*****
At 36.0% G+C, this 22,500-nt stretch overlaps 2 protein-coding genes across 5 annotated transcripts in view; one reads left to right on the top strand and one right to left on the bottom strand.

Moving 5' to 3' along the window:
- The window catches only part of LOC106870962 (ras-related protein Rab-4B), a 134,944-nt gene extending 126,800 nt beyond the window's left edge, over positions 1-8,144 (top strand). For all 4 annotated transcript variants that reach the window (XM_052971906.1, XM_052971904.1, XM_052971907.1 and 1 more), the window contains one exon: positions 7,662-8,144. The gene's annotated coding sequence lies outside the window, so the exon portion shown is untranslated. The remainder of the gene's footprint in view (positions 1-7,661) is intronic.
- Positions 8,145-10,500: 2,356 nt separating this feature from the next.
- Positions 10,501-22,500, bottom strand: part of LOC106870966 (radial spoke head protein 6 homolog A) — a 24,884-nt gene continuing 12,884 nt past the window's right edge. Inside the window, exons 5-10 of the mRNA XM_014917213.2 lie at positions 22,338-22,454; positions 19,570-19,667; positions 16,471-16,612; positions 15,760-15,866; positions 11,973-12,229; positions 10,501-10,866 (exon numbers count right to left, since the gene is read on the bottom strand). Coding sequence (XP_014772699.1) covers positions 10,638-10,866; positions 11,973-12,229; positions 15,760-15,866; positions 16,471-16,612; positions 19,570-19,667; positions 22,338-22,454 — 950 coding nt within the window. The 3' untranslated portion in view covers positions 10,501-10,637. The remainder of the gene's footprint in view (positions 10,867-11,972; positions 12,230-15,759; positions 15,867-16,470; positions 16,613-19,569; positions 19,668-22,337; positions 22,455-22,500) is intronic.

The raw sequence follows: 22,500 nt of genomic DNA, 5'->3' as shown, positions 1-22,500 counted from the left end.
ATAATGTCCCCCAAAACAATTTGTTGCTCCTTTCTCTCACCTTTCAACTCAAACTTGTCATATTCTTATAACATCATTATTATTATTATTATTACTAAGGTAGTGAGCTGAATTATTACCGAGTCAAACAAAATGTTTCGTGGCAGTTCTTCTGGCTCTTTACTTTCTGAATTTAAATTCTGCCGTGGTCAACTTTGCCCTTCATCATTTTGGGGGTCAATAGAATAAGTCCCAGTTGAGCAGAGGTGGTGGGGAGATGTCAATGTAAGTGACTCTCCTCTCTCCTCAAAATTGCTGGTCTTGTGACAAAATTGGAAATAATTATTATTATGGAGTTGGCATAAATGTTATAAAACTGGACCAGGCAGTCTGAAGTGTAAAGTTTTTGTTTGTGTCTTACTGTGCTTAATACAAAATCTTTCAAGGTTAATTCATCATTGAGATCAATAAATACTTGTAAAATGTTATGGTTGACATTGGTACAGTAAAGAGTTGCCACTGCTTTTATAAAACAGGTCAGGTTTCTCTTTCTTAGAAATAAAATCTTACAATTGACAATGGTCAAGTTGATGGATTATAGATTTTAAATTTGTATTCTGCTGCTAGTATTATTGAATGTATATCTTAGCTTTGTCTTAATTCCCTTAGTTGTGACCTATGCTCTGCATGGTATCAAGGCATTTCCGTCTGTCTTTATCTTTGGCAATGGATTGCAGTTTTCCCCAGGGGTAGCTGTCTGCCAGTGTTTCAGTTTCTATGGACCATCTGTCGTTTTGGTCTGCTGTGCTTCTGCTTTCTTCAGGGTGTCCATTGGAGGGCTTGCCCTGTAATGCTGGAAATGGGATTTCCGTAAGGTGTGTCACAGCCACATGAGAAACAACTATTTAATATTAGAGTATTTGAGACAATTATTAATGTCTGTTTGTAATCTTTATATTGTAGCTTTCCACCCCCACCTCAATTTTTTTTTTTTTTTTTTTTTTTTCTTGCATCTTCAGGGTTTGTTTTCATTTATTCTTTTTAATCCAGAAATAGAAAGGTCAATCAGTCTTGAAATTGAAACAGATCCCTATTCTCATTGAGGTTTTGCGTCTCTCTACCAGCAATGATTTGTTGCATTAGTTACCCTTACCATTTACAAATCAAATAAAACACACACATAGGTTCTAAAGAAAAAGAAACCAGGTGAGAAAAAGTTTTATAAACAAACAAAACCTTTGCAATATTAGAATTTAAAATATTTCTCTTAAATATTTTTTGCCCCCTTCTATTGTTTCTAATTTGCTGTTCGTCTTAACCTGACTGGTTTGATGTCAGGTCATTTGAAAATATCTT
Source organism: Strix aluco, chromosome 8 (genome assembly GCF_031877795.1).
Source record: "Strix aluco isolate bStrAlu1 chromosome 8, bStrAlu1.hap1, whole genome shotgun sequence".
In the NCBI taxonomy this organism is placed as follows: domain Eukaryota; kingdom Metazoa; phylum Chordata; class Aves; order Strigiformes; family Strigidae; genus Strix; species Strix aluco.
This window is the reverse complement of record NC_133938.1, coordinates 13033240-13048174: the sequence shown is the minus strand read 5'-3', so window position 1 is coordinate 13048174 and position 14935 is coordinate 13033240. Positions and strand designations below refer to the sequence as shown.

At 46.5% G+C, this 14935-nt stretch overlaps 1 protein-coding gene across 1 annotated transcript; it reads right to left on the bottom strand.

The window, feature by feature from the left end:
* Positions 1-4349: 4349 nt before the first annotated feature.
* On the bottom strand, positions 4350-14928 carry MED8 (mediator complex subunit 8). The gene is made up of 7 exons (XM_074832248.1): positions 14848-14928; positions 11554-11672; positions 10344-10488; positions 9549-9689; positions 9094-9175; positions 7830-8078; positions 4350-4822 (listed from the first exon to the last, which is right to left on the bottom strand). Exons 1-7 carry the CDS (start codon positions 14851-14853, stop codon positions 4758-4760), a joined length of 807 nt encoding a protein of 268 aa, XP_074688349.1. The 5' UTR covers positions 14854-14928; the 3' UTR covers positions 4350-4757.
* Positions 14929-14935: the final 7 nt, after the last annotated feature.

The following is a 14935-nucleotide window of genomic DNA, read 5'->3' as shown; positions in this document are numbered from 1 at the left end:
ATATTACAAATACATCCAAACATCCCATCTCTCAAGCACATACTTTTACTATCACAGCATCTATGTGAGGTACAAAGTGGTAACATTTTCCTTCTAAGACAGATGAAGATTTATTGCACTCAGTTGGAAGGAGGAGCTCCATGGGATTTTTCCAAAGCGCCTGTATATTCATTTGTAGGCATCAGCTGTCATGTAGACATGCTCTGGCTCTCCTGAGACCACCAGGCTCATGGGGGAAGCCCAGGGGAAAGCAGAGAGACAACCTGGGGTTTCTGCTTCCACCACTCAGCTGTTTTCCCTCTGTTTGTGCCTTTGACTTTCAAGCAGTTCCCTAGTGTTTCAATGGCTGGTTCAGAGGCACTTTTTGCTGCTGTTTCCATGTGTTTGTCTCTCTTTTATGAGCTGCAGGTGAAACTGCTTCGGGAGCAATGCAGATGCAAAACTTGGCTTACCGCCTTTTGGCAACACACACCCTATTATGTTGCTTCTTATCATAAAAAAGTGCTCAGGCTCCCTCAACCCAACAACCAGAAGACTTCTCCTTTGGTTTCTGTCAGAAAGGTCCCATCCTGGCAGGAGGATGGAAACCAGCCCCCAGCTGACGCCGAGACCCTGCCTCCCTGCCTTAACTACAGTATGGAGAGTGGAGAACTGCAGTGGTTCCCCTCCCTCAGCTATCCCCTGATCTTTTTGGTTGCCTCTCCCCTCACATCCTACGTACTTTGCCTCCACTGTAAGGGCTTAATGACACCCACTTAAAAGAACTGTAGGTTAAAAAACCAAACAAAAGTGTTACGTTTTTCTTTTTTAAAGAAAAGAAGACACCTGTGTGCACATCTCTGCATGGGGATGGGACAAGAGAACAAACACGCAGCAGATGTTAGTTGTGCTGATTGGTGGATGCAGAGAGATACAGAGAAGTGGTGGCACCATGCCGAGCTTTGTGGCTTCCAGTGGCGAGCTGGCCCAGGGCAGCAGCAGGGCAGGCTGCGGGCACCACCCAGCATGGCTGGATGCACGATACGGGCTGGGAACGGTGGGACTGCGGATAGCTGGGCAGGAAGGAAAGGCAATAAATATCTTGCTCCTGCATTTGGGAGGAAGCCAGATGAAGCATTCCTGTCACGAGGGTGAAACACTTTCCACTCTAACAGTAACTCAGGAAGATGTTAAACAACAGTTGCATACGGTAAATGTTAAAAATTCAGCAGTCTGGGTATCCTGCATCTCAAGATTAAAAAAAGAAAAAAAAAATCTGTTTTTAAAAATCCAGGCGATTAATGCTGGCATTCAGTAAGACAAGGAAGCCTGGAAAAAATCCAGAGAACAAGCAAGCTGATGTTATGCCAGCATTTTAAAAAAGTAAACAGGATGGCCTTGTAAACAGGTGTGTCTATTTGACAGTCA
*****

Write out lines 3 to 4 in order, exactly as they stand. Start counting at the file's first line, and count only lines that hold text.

- The window catches only part of LOC106870962 (ras-related protein Rab-4B), a 134,944-nt gene extending 126,800 nt beyond the window's left edge, over positions 1-8,144 (top strand). For all 4 annotated transcript variants that reach the window (XM_052971906.1, XM_052971904.1, XM_052971907.1 and 1 more), the window contains one exon: positions 7,662-8,144. The gene's annotated coding sequence lies outside the window, so the exon portion shown is untranslated. The remainder of the gene's footprint in view (positions 1-7,661) is intronic.
- Positions 8,145-10,500: 2,356 nt separating this feature from the next.